The town of Solin played an important role in Croatia’s history as the crowning town of Croatian rulers. Its importance is also demonstrated by the numerous monuments from that era, such as the Šuplja crkva (Hollow church), ruins of a castle, treasuries and the findings on the Gospin otok (The Island of Our Lady), where diggings near the present day Solin Parish Church revealed the foundations of churches from the 10th century, along with the grave of Queen Jelena.
Trogir is a small town, port and summer resort, located in the Split-Dalmatian County. The town itself is situated on a small island in the strait between the Island of Ciovo and the mainland with which it is connected by two bridges.
Trogir has a long and a tumultuous history. The wealth of its archaeological findings show an uninterrupted continuity of habitation from prehistory to today; there are traces of life in this area dating from the year 2000 B.C. The ancient Greeks founded a colony called Tragurion on the foundations of an older Illyrian settlement during the 3rd/2nd century B.C. The marble relief showing Kairos, a divine figure, dates from that time (4th/3rd century B.C.). During the 1st century B.C., this Illyrian-Greek settlement became a Roman municipality, called Tragurium, and was renowned for its stone.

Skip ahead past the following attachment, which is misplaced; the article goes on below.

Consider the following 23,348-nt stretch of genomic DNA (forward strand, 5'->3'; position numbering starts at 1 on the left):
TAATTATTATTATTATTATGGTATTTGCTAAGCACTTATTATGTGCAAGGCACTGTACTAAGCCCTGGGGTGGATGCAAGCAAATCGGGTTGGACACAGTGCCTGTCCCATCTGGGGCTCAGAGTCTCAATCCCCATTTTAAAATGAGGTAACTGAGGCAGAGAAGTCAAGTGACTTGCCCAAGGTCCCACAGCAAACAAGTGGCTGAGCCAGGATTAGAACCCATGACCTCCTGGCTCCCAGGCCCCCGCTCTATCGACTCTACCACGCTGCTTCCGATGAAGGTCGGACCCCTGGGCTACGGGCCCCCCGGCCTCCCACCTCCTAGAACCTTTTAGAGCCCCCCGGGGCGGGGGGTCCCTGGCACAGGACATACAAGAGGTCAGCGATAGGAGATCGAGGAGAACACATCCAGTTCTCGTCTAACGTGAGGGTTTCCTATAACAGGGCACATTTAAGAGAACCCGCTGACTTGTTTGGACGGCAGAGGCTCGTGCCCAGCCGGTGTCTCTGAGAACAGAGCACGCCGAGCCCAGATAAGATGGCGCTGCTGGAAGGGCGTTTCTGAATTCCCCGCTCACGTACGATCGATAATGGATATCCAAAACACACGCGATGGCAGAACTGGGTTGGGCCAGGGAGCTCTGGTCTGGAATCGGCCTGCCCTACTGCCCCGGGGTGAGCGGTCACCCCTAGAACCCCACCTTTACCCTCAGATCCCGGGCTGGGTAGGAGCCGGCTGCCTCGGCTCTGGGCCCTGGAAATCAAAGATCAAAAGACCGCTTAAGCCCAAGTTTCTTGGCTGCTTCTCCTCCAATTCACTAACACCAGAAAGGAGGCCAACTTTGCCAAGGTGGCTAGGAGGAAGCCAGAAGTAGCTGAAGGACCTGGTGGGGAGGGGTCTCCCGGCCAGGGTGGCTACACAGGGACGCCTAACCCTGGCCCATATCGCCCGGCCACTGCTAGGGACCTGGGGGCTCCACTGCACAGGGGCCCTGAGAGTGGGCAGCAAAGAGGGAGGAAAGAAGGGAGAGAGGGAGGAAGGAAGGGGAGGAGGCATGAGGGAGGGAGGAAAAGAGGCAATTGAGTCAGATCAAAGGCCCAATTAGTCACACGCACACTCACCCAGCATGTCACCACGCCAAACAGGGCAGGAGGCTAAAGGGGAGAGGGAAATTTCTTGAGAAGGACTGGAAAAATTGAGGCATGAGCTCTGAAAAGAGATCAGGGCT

Trogir is one of the rare Dalmatian towns that managed to escape interruptions to its urban life continuity, unlike the adjacent town of Salona, which was run down during the Avarian and Slavic invasions at the beginning of the 7th century. Trogir extended its continuity within Dalmatia under the Byzantine rule. The town was then inhabited by Croats; Croatian dukes founded their estates in Bijaci and built the Church of St. Martha. On the antique landscape of the town, on the foundations of early-Christian churches, early-medieval churches were built, adorned with ancient Croatian wicker ornaments, as well as numerous early-medieval houses.
The historical core of Trogir is a unique monument of culture, and was therefore included in UNESCO's World Heritage List in 1997. The urban and architectural plan of Trogir has kept its basic medieval structural elements of a fortified town, the typical composition of streets and squares, the representative sacral and secular public facilities and a condensed myriad of other buildings. Regardless of the architectural value of some of its specific facilities, Trogir is most of all, remarkably valuable as a whole, with its many messages - artistic, cultural-historical and represents one of the most important cultural assets in Croatia, as well as the whole world.